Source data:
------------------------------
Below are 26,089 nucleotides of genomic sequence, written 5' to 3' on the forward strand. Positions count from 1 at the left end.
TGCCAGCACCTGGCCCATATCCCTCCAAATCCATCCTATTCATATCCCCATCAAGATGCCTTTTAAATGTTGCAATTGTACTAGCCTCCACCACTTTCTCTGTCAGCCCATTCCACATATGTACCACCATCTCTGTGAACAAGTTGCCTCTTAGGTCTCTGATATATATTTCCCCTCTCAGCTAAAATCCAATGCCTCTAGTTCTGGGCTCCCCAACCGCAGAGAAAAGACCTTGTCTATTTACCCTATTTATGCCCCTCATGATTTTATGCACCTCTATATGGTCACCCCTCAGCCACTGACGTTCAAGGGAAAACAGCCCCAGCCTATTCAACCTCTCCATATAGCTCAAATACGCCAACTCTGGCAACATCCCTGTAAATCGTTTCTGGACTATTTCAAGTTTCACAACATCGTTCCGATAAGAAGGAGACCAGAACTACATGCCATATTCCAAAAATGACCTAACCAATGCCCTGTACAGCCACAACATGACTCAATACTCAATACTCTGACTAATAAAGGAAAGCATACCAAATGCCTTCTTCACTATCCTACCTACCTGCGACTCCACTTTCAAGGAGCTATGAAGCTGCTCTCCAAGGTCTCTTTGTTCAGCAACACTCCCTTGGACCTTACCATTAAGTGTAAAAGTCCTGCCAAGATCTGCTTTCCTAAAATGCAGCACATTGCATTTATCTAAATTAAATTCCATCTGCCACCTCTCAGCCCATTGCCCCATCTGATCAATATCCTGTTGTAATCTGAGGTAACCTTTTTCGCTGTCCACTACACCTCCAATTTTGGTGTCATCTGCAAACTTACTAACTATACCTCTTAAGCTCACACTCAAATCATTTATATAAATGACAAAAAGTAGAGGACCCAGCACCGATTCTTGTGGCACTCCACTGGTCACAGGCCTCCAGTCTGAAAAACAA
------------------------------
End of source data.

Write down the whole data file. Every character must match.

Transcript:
Below are 26,089 nucleotides of genomic sequence, written 5' to 3' on the forward strand. Positions count from 1 at the left end.
TGCCAGCACCTGGCCCATATCCCTCCAAATCCATCCTATTCATATCCCCATCAAGATGCCTTTTAAATGTTGCAATTGTACTAGCCTCCACCACTTTCTCTGTCAGCCCATTCCACATATGTACCACCATCTCTGTGAACAAGTTGCCTCTTAGGTCTCTGATATATATTTCCCCTCTCAGCTAAAATCCAATGCCTCTAGTTCTGGGCTCCCCAACCGCAGAGAAAAGACCTTGTCTATTTACCCTATTTATGCCCCTCATGATTTTATGCACCTCTATATGGTCACCCCTCAGCCACTGACGTTCAAGGGAAAACAGCCCCAGCCTATTCAACCTCTCCATATAGCTCAAATACGCCAACTCTGGCAACATCCCTGTAAATCGTTTCTGGACTATTTCAAGTTTCACAACATCGTTCCGATAAGAAGGAGACCAGAACTACATGCCATATTCCAAAAATGACCTAACCAATGCCCTGTACAGCCACAACATGACTCAATACTCAATACTCTGACTAATAAAGGAAAGCATACCAAATGCCTTCTTCACTATCCTACCTACCTGCGACTCCACTTTCAAGGAGCTATGAAGCTGCTCTCCAAGGTCTCTTTGTTCAGCAACACTCCCTTGGACCTTACCATTAAGTGTAAAAGTCCTGCCAAGATCTGCTTTCCTAAAATGCAGCACATTGCATTTATCTAAATTAAATTCCATCTGCCACCTCTCAGCCCATTGCCCCATCTGATCAATATCCTGTTGTAATCTGAGGTAACCTTTTTCGCTGTCCACTACACCTCCAATTTTGGTGTCATCTGCAAACTTACTAACTATACCTCTTAAGCTCACACTCAAATCATTTATATAAATGACAAAAAGTAGAGGACCCAGCACCGATTCTTGTGGCACTCCACTGGTCACAGGCCTCCAGTCTGAAAAACAA